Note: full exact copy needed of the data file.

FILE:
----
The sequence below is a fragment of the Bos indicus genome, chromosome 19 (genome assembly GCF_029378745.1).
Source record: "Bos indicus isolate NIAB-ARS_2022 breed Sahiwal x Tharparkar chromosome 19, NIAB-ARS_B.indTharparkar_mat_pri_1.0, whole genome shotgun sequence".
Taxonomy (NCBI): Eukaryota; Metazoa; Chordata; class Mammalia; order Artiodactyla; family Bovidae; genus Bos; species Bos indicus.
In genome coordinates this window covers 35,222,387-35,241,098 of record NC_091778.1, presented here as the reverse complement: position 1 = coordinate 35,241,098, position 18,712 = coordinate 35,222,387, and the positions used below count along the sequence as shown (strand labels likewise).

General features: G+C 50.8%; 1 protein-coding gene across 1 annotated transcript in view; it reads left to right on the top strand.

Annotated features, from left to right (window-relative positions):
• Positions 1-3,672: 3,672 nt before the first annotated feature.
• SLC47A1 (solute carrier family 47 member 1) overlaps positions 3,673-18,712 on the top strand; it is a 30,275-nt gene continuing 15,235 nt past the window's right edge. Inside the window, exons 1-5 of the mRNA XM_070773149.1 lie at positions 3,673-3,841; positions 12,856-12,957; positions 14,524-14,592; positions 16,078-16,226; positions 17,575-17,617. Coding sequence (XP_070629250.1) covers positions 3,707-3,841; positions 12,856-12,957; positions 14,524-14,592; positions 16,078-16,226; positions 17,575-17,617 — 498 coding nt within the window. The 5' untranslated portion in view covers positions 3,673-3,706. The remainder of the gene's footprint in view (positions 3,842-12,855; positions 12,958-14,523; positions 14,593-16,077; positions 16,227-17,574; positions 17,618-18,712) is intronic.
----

The sequence below is a fragment of the Bos indicus genome, chromosome 19 (genome assembly GCF_029378745.1).
Source record: "Bos indicus isolate NIAB-ARS_2022 breed Sahiwal x Tharparkar chromosome 19, NIAB-ARS_B.indTharparkar_mat_pri_1.0, whole genome shotgun sequence".
Taxonomy (NCBI): Eukaryota; Metazoa; Chordata; class Mammalia; order Artiodactyla; family Bovidae; genus Bos; species Bos indicus.
In genome coordinates this window covers 35,222,387-35,241,098 of record NC_091778.1, presented here as the reverse complement: position 1 = coordinate 35,241,098, position 18,712 = coordinate 35,222,387, and the positions used below count along the sequence as shown (strand labels likewise).

General features: G+C 50.8%; 1 protein-coding gene across 1 annotated transcript in view; it reads left to right on the top strand.

Annotated features, from left to right (window-relative positions):
• Positions 1-3,672: 3,672 nt before the first annotated feature.
• SLC47A1 (solute carrier family 47 member 1) overlaps positions 3,673-18,712 on the top strand; it is a 30,275-nt gene continuing 15,235 nt past the window's right edge. Inside the window, exons 1-5 of the mRNA XM_070773149.1 lie at positions 3,673-3,841; positions 12,856-12,957; positions 14,524-14,592; positions 16,078-16,226; positions 17,575-17,617. Coding sequence (XP_070629250.1) covers positions 3,707-3,841; positions 12,856-12,957; positions 14,524-14,592; positions 16,078-16,226; positions 17,575-17,617 — 498 coding nt within the window. The 5' untranslated portion in view covers positions 3,673-3,706. The remainder of the gene's footprint in view (positions 3,842-12,855; positions 12,958-14,523; positions 14,593-16,077; positions 16,227-17,574; positions 17,618-18,712) is intronic.